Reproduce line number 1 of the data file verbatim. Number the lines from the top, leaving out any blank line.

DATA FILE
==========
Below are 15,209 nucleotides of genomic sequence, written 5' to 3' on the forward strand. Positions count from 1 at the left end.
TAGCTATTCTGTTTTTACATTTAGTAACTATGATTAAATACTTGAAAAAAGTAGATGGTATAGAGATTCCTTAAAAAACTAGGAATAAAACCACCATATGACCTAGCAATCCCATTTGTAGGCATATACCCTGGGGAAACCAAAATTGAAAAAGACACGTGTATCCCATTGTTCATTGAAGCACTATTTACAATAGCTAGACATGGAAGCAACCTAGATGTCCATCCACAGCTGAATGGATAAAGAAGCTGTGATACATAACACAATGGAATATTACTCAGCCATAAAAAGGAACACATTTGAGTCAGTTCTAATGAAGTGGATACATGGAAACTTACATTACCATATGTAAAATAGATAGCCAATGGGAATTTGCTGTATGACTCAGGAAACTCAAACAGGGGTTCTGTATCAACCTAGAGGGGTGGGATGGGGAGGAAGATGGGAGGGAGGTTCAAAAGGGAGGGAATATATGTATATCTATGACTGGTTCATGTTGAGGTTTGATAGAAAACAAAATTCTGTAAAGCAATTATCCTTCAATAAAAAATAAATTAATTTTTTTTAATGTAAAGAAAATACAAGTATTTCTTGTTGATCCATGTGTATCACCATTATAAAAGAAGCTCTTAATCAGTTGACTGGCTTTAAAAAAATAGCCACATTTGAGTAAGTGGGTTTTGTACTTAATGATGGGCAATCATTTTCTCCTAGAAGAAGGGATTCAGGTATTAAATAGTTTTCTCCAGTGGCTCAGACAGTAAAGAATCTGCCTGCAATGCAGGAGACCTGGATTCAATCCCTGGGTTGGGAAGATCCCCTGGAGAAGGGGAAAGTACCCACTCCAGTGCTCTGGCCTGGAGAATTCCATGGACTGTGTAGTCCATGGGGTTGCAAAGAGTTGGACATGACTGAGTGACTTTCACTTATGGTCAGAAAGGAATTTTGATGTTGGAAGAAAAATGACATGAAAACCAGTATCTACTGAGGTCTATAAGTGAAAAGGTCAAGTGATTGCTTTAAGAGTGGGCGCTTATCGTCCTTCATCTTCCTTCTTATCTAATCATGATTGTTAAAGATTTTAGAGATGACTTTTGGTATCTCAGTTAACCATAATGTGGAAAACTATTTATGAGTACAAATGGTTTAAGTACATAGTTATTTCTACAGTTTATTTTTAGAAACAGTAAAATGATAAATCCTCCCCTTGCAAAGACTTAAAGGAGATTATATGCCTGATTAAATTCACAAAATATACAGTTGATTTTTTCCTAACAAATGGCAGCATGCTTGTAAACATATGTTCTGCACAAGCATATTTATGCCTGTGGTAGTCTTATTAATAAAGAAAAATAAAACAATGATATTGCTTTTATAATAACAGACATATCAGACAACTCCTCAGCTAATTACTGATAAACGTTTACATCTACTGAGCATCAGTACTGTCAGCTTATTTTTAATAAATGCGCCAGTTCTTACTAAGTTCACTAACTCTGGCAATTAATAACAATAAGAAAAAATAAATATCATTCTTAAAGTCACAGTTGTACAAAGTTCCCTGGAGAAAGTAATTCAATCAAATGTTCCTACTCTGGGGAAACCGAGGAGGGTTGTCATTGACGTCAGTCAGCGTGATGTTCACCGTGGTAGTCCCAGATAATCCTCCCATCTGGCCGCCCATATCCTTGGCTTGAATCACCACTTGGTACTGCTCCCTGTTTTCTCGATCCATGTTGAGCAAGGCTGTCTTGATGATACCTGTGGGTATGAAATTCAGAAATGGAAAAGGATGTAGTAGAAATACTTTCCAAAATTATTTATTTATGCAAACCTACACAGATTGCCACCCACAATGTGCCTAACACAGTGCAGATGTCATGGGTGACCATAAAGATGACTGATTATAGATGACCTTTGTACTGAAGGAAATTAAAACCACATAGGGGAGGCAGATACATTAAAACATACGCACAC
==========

Below are 15,209 nucleotides of genomic sequence, written 5' to 3' on the forward strand. Positions count from 1 at the left end.